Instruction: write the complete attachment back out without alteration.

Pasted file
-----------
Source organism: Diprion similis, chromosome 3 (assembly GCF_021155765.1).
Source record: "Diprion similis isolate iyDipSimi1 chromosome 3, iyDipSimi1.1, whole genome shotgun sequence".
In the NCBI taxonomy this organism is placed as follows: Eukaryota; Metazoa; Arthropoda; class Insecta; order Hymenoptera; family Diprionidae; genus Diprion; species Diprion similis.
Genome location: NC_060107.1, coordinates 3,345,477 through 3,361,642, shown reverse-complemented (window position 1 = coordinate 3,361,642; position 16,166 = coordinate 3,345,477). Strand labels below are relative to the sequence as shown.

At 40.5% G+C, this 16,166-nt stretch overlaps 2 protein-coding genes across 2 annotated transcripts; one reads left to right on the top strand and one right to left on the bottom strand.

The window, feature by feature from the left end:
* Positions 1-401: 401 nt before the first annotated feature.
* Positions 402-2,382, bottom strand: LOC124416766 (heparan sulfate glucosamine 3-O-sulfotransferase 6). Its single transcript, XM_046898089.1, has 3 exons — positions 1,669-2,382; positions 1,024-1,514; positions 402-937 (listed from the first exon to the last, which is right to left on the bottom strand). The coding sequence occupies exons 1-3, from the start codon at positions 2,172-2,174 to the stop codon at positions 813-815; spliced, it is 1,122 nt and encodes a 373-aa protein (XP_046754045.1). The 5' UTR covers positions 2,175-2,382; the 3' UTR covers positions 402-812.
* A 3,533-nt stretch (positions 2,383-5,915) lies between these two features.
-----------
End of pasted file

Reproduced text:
Source organism: Diprion similis, chromosome 3 (assembly GCF_021155765.1).
Source record: "Diprion similis isolate iyDipSimi1 chromosome 3, iyDipSimi1.1, whole genome shotgun sequence".
In the NCBI taxonomy this organism is placed as follows: Eukaryota; Metazoa; Arthropoda; class Insecta; order Hymenoptera; family Diprionidae; genus Diprion; species Diprion similis.
Genome location: NC_060107.1, coordinates 3,345,477 through 3,361,642, shown reverse-complemented (window position 1 = coordinate 3,361,642; position 16,166 = coordinate 3,345,477). Strand labels below are relative to the sequence as shown.

At 40.5% G+C, this 16,166-nt stretch overlaps 2 protein-coding genes across 2 annotated transcripts; one reads left to right on the top strand and one right to left on the bottom strand.

The window, feature by feature from the left end:
* Positions 1-401: 401 nt before the first annotated feature.
* Positions 402-2,382, bottom strand: LOC124416766 (heparan sulfate glucosamine 3-O-sulfotransferase 6). Its single transcript, XM_046898089.1, has 3 exons — positions 1,669-2,382; positions 1,024-1,514; positions 402-937 (listed from the first exon to the last, which is right to left on the bottom strand). The coding sequence occupies exons 1-3, from the start codon at positions 2,172-2,174 to the stop codon at positions 813-815; spliced, it is 1,122 nt and encodes a 373-aa protein (XP_046754045.1). The 5' UTR covers positions 2,175-2,382; the 3' UTR covers positions 402-812.
* A 3,533-nt stretch (positions 2,383-5,915) lies between these two features.